> cavaliers than with Edwin Bearsark, who insisted on wearing kilts,
                      > period or not, pretty much from the Very Beginnings. At least that's
                      > where it came from originally in the West.
                      >
                      > I remember someone actually saying at his wake that "we can let the
                      1650
                      > thing go now, right?"
                      >

                      Somehow I'm not surprised (having known the gentleman).... We get a
                      fair amount of early 17th c folk around here, from the large fencing
                      comunity, and from a number of older folk who were told "1650's ok"
                      when we joined (yes, I got it too) and tend to stick with it. I keep
                      to pre-1600 myself, but a nice 1630s outfit doesn't bother me nearly
                      as much as any number of other things.

                      Rowen
                    • Hasoferet@aol.com
                      In a message dated 6/1/2004 10:57:46 PM Pacific Standard Time, ... William n Mary were crowned 1689, though. Really post-period. I haven t actually read this
                      Message 10 of 29 , Jun 2, 2004
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                        In a message dated 6/1/2004 10:57:46 PM Pacific Standard Time,
                        willow@... writes:


                        > Actually, the slideshow has four woodcuts, all of which show full breasts
                        > including nipples. The first woodcut is apparently an announcement of the
                        > coronation of William & Mary with Mary's full breasts exposed. That's what
                        > I saw anyway... maybe they changed the slide show since this morning.

                        William'n'Mary were crowned 1689, though. Really post-period. I haven't
                        actually read this article, so can't say nothin' about it, but 1600s portraits tend
                        to show a lot of nipple. Usually just one, peeking out from under the edge of
                        your chemise, but definately a lot of nipple on display. It's a cute look,
                        but not one I've seen during our period...

                        Raquel, who tends to behave badly in London's National Portrait Gallery.

                        (Not as badly as the random man who attached to her and a friend there,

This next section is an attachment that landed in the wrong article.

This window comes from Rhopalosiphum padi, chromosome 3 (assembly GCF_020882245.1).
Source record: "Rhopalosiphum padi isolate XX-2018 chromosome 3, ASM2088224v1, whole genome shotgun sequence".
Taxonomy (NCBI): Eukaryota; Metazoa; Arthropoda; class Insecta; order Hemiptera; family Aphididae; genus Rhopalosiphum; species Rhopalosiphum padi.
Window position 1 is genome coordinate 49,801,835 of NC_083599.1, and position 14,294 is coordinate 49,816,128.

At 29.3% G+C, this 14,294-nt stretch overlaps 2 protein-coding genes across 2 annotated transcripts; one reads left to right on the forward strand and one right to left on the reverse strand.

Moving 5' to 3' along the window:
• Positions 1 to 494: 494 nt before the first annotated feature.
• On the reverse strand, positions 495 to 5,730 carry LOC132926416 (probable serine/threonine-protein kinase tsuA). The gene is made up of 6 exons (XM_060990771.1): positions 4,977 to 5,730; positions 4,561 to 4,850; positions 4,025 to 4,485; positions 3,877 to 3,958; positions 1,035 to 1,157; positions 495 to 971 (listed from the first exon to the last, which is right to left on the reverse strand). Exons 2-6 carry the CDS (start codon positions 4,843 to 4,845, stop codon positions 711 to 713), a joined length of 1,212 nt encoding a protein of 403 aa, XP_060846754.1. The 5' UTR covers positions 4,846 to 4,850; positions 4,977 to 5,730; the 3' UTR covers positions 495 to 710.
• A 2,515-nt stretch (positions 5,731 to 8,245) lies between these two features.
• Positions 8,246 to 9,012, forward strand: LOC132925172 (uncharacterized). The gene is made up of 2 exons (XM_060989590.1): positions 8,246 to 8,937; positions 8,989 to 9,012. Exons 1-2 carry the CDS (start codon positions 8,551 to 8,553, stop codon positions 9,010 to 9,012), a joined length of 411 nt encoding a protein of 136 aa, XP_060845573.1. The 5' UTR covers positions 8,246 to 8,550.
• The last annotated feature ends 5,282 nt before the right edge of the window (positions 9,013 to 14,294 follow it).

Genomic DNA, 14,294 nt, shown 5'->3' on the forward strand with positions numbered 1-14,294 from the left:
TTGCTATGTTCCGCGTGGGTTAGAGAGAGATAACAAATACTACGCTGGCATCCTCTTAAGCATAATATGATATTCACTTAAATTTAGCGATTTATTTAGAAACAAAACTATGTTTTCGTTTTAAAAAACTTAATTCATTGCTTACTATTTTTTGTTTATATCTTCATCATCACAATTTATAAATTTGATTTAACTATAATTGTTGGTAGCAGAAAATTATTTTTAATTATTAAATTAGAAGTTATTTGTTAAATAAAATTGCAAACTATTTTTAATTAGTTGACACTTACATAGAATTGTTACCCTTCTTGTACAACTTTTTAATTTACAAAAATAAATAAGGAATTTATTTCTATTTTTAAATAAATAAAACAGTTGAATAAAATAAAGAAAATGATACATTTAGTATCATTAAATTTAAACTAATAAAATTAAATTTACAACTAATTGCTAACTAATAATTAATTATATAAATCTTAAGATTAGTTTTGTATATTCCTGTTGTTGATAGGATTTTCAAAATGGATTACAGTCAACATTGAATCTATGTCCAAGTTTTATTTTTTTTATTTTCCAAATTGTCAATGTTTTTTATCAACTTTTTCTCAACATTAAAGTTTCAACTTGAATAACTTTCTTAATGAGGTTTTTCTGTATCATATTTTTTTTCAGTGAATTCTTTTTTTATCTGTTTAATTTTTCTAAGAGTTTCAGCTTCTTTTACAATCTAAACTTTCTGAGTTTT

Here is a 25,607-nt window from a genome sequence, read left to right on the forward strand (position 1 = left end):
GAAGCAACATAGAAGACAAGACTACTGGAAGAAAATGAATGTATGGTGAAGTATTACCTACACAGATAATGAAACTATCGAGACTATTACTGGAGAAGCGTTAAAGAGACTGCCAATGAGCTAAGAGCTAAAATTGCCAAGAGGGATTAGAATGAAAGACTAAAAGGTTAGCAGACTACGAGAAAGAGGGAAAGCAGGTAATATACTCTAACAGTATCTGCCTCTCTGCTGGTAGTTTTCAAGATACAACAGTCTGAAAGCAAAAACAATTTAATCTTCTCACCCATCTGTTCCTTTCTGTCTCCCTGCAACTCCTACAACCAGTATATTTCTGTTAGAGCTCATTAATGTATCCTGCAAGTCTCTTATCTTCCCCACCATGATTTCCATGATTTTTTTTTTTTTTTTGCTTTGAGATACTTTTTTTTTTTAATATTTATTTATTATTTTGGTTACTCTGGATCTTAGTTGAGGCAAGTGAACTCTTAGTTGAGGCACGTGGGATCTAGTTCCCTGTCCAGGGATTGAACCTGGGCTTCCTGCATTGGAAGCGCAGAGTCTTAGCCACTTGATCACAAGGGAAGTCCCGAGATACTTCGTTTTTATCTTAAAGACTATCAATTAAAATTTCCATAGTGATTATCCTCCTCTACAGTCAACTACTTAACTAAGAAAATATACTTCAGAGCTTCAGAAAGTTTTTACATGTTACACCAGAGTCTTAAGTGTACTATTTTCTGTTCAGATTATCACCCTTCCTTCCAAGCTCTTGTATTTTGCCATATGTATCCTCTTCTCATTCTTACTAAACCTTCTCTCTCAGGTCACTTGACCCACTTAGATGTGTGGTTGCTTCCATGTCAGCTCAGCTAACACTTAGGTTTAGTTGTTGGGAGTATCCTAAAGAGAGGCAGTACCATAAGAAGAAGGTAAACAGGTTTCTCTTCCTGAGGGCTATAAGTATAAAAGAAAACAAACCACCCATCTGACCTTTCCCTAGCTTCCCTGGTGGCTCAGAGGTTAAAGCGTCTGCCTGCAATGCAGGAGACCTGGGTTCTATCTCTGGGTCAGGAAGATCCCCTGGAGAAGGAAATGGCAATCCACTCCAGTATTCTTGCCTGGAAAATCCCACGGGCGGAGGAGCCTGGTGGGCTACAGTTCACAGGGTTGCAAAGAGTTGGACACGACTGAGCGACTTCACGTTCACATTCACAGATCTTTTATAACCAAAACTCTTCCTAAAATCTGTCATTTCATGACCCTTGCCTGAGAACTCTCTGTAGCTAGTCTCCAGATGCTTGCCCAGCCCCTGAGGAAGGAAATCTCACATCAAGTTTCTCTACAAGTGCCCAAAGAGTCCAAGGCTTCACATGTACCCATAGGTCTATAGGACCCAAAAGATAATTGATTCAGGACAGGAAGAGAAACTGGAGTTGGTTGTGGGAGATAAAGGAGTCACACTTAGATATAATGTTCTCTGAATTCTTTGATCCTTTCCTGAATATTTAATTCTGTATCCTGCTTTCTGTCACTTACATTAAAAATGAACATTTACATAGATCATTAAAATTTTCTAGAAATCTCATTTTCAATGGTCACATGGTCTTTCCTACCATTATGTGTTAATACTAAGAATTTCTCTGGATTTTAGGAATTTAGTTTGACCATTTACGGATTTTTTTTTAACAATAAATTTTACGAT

though, to inform us that James I was 'the first known homosexual'.)

                        ((Ah, the 1600s--age of nipples on display, and men who wore sober suits with
                        Fredericks of Hollywood mules...))
                        _______________________________________________________
                        Kamatz katan le'olam!


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                      • bex_1014
                        These woodcuts are all post-1600 though, as far as I can see. I did note that what I wrote was intended to apply to the SCA period (before 1600). Connecting
                        Message 11 of 29 , Jun 2, 2004
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                          These woodcuts are all post-1600 though, as far as I can see. I did
                          note that what I wrote was intended to apply to the SCA period
                          (before 1600). Connecting the fashion post-1600 with
                          the "Agnes Sorel" picture, IMO is going too far. The AS
                          picture in question can be seen here:
                          http://gallery.euroweb.hu/cgi-bin/gallery/highlight.cgi?
                          file=html/f/fouquet/madonna.html&find=Agnes+Sorel
                          (Hope that link works. If it doesnt, go to the Web Gallery of Art and
                          search for Agnes Sorel, by Jean Fouquet, c.1450.) It is clearly
                          allegorical/mystical, albeit in a rather odd way. (Painting the
                          king's mistress as the Virgin Mary???)
                          While what the article proposes may be more accurate for the 17th
                          century, in certain circles, I would still not think that bare